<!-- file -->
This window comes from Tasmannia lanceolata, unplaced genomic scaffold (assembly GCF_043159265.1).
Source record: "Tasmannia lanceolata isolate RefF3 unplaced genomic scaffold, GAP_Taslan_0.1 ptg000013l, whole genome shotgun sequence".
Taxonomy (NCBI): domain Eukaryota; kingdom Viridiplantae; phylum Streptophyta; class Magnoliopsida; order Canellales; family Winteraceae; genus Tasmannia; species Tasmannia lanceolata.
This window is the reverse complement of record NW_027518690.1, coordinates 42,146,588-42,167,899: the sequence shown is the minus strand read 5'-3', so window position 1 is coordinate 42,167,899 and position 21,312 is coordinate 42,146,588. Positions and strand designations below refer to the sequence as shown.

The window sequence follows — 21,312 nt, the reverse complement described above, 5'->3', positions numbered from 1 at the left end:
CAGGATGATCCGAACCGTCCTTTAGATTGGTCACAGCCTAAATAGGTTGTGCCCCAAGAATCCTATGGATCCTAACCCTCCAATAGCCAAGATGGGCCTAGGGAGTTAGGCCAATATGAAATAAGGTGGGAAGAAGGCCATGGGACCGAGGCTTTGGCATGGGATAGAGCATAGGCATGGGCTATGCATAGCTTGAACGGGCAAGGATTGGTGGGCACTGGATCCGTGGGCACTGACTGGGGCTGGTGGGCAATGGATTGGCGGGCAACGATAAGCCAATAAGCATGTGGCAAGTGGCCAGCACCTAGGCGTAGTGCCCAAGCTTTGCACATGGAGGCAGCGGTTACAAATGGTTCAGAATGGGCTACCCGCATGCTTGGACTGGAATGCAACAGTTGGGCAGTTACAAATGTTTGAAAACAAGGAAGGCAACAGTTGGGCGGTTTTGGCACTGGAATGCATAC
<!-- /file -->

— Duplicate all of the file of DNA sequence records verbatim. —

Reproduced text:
This window comes from Tasmannia lanceolata, unplaced genomic scaffold (assembly GCF_043159265.1).
Source record: "Tasmannia lanceolata isolate RefF3 unplaced genomic scaffold, GAP_Taslan_0.1 ptg000013l, whole genome shotgun sequence".
Taxonomy (NCBI): domain Eukaryota; kingdom Viridiplantae; phylum Streptophyta; class Magnoliopsida; order Canellales; family Winteraceae; genus Tasmannia; species Tasmannia lanceolata.
This window is the reverse complement of record NW_027518690.1, coordinates 42,146,588-42,167,899: the sequence shown is the minus strand read 5'-3', so window position 1 is coordinate 42,167,899 and position 21,312 is coordinate 42,146,588. Positions and strand designations below refer to the sequence as shown.

The window sequence follows — 21,312 nt, the reverse complement described above, 5'->3', positions numbered from 1 at the left end:
CAGGATGATCCGAACCGTCCTTTAGATTGGTCACAGCCTAAATAGGTTGTGCCCCAAGAATCCTATGGATCCTAACCCTCCAATAGCCAAGATGGGCCTAGGGAGTTAGGCCAATATGAAATAAGGTGGGAAGAAGGCCATGGGACCGAGGCTTTGGCATGGGATAGAGCATAGGCATGGGCTATGCATAGCTTGAACGGGCAAGGATTGGTGGGCACTGGATCCGTGGGCACTGACTGGGGCTGGTGGGCAATGGATTGGCGGGCAACGATAAGCCAATAAGCATGTGGCAAGTGGCCAGCACCTAGGCGTAGTGCCCAAGCTTTGCACATGGAGGCAGCGGTTACAAATGGTTCAGAATGGGCTACCCGCATGCTTGGACTGGAATGCAACAGTTGGGCAGTTACAAATGTTTGAAAACAAGGAAGGCAACAGTTGGGCGGTTTTGGCACTGGAATGCATAC